Wardell Gray – Way Out Wardell (1956)

FrontCover1Wardell Gray was one of the first great tenor sax players of the modern era. Born in Oklahoma Cityand brought up in Detroit, he started out playing clarinet in high school. He played in a variety of bands before joining up with Earl Hines, one of the old guard who was most open to the new sounds emerging in jazz. For three years Gray enjoyed the openness of Hines’ band. In 1946, with his style fully developed, he settled in Los Angeles.

A vibrant scene had sprung up around Central Avenue in the wake of Charlie Parker and Dizzy Gillespie’s appearance at Billy Berg’s Swing Club. Gray fitted right in alongside Dexter Gordon, Charles Mingus, Chico Hamilton and others who were defining West Coast modern jazz. Some of the best nights were the Just Jazz jam sessions organised by local disc jockey Gene Norman. “Way Out Wardell” is the recorded evidence of two of those 1940s nights. Four numbers featuring Gray alongside Howard McGhee, Barney Kessel, Erroll Garner and a member of Garner’s Trio make up the album. What the tracks lack in high fidelity they make up for in excitement and high quality improvising. The album, originally released after Gray’s mysterious death in Las Vegas in 1955, is an essential record of a long-lost scene. (by Dean Rudland)

Wardell Gray01This album was recorded live in Los Angeles in 1948, and finds the great Wardell Gray amidst some of the finest musicians of the time. In the late 1940s, the West Coast jazz scene introduced the big band jazz concert idea to the public. At this time in his short career, Gray was starting his ascent and would achieve lasting fame in tenor sax history. The recorded sound on the album is tinny, given that it was recorded in a hall, and the echo is distracting. However, the compact disc cleaned much of this up, and the dueling between the two tenors shines right through. Vido Musso, the other fine tenor here, was with Stan Kenton for a time. His punchy style plays off the smoother swing of Gray. There’s also some strong, bright soloing by Howard McGhee, Ernie Royal, Barney Kessel, and Red Callender. The rhythm section swings hard throughout the session, and Gray knows how to ride the wave with a vengeance. He had that effortless tone of Lester Young, and was full with the fire of bop at the same time. His improvisation was prodigious, and he could translate a landslide of ideas through his horn. The genius Erroll Garner, then only 35, renders a fine solo version of “Tenderly.” The compact disc version adds the bonus cut “Sweet Georgia Brown.” This is what ignited jazz at the summit sounded like in concert in the late 1940s. Recommended. (by Mark Romano)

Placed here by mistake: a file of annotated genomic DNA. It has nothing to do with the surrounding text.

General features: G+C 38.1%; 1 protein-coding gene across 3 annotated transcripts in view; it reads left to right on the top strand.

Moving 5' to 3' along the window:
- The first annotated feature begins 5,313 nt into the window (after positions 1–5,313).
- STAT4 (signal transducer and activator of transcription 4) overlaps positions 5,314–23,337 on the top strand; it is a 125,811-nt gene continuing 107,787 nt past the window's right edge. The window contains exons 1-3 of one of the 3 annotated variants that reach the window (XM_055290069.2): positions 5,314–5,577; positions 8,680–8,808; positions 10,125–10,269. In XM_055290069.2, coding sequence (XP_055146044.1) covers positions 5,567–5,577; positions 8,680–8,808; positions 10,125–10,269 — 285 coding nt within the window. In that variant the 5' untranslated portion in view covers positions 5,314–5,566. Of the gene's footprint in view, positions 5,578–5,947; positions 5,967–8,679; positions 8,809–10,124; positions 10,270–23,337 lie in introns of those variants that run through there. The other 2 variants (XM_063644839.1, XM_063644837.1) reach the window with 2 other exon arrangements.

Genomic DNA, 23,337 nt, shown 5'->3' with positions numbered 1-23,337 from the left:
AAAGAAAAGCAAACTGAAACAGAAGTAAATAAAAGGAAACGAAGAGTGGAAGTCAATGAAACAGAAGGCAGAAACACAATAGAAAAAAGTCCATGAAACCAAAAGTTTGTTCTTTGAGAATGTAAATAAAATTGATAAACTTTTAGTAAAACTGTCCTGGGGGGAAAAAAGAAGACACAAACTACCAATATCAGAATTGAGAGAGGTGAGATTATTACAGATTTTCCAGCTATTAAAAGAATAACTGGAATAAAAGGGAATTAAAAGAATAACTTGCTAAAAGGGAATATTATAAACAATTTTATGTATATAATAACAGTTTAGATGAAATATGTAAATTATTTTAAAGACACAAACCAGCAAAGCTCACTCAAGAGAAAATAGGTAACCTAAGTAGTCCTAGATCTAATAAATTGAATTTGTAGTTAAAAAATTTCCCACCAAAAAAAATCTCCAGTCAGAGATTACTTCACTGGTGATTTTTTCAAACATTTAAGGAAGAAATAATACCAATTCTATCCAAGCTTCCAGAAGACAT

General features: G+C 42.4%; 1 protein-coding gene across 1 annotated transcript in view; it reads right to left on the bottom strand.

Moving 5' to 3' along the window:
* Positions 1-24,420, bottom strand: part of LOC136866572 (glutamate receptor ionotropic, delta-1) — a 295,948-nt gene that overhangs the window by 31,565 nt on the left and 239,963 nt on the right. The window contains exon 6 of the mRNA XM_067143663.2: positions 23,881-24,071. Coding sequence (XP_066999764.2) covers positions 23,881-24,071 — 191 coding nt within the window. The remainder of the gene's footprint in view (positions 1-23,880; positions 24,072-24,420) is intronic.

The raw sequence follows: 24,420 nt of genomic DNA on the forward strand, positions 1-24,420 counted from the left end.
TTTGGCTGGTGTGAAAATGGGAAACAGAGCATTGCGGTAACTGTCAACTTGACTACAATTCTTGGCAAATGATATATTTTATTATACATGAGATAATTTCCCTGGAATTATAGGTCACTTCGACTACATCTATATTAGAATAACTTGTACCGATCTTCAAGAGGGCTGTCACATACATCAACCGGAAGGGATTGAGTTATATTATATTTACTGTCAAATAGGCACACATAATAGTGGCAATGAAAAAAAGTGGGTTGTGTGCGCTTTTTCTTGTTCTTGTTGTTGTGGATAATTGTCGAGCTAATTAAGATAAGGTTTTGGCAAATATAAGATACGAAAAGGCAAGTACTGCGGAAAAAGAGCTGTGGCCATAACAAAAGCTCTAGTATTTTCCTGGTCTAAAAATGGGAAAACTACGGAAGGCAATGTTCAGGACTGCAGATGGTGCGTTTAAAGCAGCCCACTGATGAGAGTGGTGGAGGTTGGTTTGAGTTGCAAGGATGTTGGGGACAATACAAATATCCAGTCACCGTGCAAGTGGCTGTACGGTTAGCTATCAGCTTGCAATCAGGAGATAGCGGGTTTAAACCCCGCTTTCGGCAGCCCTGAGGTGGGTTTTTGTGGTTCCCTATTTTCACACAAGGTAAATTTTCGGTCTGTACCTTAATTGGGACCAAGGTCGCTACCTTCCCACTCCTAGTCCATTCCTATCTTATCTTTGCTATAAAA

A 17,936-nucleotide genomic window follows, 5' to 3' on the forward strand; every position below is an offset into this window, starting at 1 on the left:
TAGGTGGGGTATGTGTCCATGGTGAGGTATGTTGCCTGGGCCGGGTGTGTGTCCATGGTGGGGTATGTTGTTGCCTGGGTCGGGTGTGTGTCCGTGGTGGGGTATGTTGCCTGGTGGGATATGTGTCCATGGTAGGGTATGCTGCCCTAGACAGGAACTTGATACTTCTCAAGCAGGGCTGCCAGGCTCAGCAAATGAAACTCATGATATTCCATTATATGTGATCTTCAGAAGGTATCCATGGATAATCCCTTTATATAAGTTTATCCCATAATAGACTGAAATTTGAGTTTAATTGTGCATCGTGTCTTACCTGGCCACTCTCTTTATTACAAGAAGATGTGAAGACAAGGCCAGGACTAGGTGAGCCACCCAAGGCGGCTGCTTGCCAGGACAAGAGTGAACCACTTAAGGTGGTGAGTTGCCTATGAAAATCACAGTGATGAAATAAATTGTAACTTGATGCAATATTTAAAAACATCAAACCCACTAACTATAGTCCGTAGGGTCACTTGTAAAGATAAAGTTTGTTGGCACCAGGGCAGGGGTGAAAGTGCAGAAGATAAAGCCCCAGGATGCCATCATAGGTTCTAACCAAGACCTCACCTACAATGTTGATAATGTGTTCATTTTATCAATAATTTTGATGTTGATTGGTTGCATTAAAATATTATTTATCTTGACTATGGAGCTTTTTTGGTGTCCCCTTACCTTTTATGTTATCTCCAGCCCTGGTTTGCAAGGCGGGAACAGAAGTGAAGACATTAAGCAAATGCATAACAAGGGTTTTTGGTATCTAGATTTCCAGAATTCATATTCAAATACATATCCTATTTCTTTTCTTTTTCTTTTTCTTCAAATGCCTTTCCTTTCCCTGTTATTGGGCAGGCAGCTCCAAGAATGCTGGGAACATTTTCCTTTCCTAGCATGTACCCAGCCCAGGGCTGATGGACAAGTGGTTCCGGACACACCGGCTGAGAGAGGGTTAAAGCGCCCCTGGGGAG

Wardell Gray02

Irving Ashby (guitar)
Harry Babasin (bass)
Red Callender (bass)
Vic Dickenson (trombone)
Erroll Garner (piano)
Wardell Gray (saxophone)
Barney Kessel )(uitar)
Don Lamond (drums)
Howard McGhee (trumpet)
Jackie Mills (drums)
Vido Musso (saxophone)
Arnold Ross (piano)
Ernie Royal (trumpet)


01. Blue Lou (Finckel) 6.10
02. Sweet Georgia Brown (Casey/Bernie/Pinkard) 10.29
03. Tenderly (Gross/Lawrence) 3.01
04. Just You, Just Me (Greer/Klages) 10.28
05. One O’Clock Jump (Basie/Gaines) 11.27